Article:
List MSP Liz Smith is “disappointed” to hear that there have been no discussions between the Scottish Government and Fife and Lothian councils about traffic flows on the Queensferry Crossing.
The Scottish Conservative politician raised the matter last week with Transport Minister Michael Matheson at Holyrood but expressed concerns that no such meetings have taken place despite repeated complaints that rush-hour traffic is problematic.
Ms Smith had asked Mr Matheson what discussions the Scottish Government has had with both Fife and Lothian councils since January this year regarding traffic flows on the Queensferry Crossing.
The Transport Minister reveal that no “specific” discussions had taken place, before stating that discussions are planned for January 2020 between Transport Scotland and Fife Council.
Ms Smith said: “I was very disappointed with the response from the Transport Minister because several constituents have been in touch with me in recent months to complain bitterly about the lengthy queues and time delays on the approach to the crossing.
“They made the point that the rush-hour traffic congestion is as bad as it was when the Queensferry Crossing did not exist.
“I feel it is time to rethink the traffic flows and also time for the Scottish Government to engage with Fife and Lothian councils on this problem.”
She added: “I know this matter was raised recently by Conservative colleagues on Fife Council, with Councillor Dave Coleman suggesting that the Forth Road Bridge should be considered as an alternative option during busy times.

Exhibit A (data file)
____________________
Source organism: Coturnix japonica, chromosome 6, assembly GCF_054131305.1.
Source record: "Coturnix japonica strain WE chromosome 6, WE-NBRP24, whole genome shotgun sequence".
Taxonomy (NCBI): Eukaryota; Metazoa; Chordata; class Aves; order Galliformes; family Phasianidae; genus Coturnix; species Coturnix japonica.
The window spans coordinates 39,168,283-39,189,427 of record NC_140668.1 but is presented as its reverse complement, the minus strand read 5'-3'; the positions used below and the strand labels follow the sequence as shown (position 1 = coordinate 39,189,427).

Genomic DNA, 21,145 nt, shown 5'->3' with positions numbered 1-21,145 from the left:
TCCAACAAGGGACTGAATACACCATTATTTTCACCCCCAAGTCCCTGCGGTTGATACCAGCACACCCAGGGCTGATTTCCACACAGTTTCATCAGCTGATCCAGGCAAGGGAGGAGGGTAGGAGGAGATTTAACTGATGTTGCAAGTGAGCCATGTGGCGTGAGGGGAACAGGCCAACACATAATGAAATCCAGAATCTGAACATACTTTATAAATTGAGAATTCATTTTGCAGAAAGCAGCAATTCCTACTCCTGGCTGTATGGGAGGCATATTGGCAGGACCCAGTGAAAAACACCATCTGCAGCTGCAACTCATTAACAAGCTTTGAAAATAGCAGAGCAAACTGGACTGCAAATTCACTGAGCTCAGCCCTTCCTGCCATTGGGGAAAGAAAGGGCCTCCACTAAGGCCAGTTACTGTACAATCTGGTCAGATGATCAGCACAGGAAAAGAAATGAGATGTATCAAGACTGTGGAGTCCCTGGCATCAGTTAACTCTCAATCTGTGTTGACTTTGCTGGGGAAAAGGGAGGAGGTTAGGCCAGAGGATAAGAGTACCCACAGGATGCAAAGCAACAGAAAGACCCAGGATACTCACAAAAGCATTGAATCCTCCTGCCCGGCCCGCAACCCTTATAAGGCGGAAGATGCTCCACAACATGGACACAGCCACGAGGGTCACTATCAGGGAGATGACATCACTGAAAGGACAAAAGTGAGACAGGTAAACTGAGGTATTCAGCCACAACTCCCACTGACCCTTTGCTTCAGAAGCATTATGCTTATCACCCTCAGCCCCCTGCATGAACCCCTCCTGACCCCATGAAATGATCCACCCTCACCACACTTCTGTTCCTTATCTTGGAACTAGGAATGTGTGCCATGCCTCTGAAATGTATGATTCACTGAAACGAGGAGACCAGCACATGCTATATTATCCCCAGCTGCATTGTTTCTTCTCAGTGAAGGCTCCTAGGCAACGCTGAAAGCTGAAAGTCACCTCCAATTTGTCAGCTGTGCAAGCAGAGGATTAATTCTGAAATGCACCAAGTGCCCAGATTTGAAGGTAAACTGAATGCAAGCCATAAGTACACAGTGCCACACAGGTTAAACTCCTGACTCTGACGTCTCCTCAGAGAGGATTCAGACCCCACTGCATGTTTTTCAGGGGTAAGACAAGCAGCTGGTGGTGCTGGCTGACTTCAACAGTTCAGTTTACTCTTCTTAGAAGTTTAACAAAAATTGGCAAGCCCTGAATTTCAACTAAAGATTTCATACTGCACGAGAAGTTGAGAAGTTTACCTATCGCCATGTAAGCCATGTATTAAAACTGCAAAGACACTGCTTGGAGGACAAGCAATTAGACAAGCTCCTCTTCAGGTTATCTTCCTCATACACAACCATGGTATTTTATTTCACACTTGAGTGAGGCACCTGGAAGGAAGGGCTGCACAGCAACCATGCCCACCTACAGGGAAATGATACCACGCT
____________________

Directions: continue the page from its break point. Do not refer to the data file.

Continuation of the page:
“Congestion can be so frustrating for commuters and is particularly bad for motorists driving on the North Queensferry approach to the crossing. It is time the Scottish Government seriously addressed this problem.”
A Transport Scotland spokesperson said: “We have been invited by Fife Council to their next South and West Fife Area Committee meeting, which is expected to be in early 2020. The purpose of the invite is to discuss the performance of the Queensferry Crossing and adjacent local roads. We will attend and continue to value any constructive feedback received.“It’s important to remember that the new structure was always intended to be a replacement crossing, as stated in the Forth Crossing Act. What is undeniable is that the bridge is more resilient than its predecessor. Thanks to its windshield barriers the Queensferry Crossing has stayed open to high sided vehicles on over 30 occasions when the Forth Road Bridge would have closed during severe weather, and the haulage industry and wider economy has directly benefitted as a result.
“The use of the Forth Road Bridge as a dedicated public transport corridor, and the associated bus lane infrastructure, has reduced journey times for public transport users from the Fife park and ride sites by up to 40 per cent between Ferrytoll and Newbridge at peak times compared to the car.
“We will be engaging further with neighbouring councils over the coming weeks as part of the stakeholder engagement work supporting evaluation of the Forth Replacement Crossing Project, which will consider pre-opening and post-opening traffic data. We also have well-established stakeholder relations via the Forth Bridges Forum and have held regular public engagement sessions at the Forth Education Centre and community events throughout the various stages of the project.”